Professors Sexton and Sumner critique Misguided “Price-Gouging” Lawsuit in New Wall Street Journal Opinion Piece

New York’s AG Lays a Rotten Egg, by Richard J. Sexton and Daniel A. Sumner

A bright spot during the pandemic has been the resilience of the food supply, which kept staples on shelves. But now state attorneys general in New York, Texas and West Virginia are taking aim at farmers—and the market forces—that helped keep eggs on Americans’ plates.

What did the farmers do to run allegedly afoul of the law? They responded to an unprecedented increase in demand for retail groceries, including eggs, by selling eggs at prevailing market prices, which rose in New York from about $1 for a dozen large eggs from January through early March to about $3 on April 1. During normal times, our economy relies on price adjustments to avoid shortages.

Want to understand the laws of supply and demand? Watch the dairy industry

Marketplace / August 6, 2020

Agricultural economist Dan Sumner at the University of California, Davis, said that’s when dairy farmers started ramping up production.

“They have added some heifer calves that might have not made the cut a year ago,” he said. “They’ve kept an old cow on a few more months that might not have been profitable a year or two ago.”

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Is the food supply strong enough to weather COVID-19?

University of California / July 2, 2020

“Food systems are used to having incredible shocks but they’re almost always on supply side,” said Daniel Sumner, a professor of agricultural economics at UC Davis. “A freeze wipes out an orange crop, or a disease affects chickens and egg prices go up. This was the first time in a long time that there was an incredible disruption in (demand).”

“It’s remarkable how we’ve had so much disruption but yet we’ve all had plenty to eat,” Sumner said during the panel. “The disruption in the meat supply has been quite minor. There’s been lots of headlines but the meat’s been there…We have a food system that’s worked remarkably well.”

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A Big Rat in Congress Helped California Farmers in Their War Against Invasive Species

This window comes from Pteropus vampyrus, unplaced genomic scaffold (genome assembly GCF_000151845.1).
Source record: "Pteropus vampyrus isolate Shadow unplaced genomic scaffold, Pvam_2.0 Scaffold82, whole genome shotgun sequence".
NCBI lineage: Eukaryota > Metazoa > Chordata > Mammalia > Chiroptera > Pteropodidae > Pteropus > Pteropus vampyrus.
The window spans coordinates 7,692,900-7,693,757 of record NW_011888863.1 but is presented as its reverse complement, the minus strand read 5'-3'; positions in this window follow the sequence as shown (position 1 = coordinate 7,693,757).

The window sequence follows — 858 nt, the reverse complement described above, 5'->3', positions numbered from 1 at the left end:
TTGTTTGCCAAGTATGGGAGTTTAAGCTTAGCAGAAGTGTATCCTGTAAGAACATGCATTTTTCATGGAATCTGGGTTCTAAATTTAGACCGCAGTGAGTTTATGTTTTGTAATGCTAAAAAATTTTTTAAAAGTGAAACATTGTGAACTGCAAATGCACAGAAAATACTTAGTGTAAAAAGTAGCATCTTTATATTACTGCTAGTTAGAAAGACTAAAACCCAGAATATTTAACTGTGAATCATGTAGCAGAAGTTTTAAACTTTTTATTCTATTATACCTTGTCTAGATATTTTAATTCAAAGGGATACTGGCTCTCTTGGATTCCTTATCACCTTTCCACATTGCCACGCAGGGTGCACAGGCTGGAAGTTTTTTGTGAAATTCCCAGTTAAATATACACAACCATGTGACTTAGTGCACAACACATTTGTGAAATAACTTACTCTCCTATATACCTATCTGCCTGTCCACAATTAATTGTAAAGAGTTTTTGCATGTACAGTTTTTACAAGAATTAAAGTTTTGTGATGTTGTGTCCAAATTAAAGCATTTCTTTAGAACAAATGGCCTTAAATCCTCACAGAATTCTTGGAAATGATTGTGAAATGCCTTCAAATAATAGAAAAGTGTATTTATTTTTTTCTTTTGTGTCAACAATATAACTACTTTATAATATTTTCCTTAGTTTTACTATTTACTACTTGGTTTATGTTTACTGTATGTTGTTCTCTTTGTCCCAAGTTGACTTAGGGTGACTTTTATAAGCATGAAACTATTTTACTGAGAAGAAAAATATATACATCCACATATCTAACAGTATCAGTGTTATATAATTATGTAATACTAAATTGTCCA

Climate change did not create the issue of invasive species. But shifting temperatures and changing environmental conditions are making the problem worse and pushing species into new areas of the state, said Daniel Sumner, director of the University of California Agricultural Issues Center.

“Both more uncertainty and the slowly evolving climates will make pest control more costly and complicated in most places,” he said.

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How COVID is Affecting U.S. Food Supply Chain

All those bare shelves? “They were dramatic, but not emblematic,” says Daniel Sumner, PhD, a distinguished professor of agricultural and resource economics at the University of California, Davis. Early on, panicked consumers raced to stockpile canned goods, rice, dried beans, and other staples, creating eerie impressions of scarcity in stores. But the food supply chain has remained surprisingly strong, according to Sumner. “It’s much more resilient and solid now than I would have thought 2 months ago.”

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COVID-19’s Impact on Global Agricultural Supply Chains and the Challenges Ahead

Date: June 16, 2020

Co-hosted by: UC Davis Global Affairs, UC Davis World Food Center, in collaboration with ISAM-International School of Agri Management

The ongoing COVID-19 pandemic has disrupted agricultural supply chains within the United States and worldwide. A panel of experts from academia, industry and the non-profit sector will discuss how the pandemic has disrupted global supply chains in the near-term. Looking ahead, they will offer an assessment of COVID 19’s long-run impact on global agricultural trade and how we can prepare for similar crises in the future.  It is also part of the Campus Global Theme: Food for Thought: Feeding Ourselves, Feeding the Planet

Panelists included:

  • Flavio Alzueta, former vice president and chief marketing officer, GLOBALG.A.P and professor at ISAM-International School of Agri Management in Almería, Spain
  • Shakira Phiri,  investment promotion officer at the Ministry of Industry, Trade and Tourism in Malawi, and 2018-19 Mandela Washington Fellow at UC Davis
  • Gloria E. Polanco, General Manager of FRUTESA (Frutas Tropicales de Guatemala, S.A.) 
  • Daniel Sumner, Frank H. Buck, Jr. Distinguished Professor, Department of Agricultural and Resource Economics, director of the University of California Agricultural Issues Center

Moderated by: 

  • Ermias Kebreab, director, of the UC Davis World Food Center, associate dean of the College of Agricultural and Environmental Sciences Global Engagement, and professor and Sesnon Endowed Chair in animal science, UC Davis
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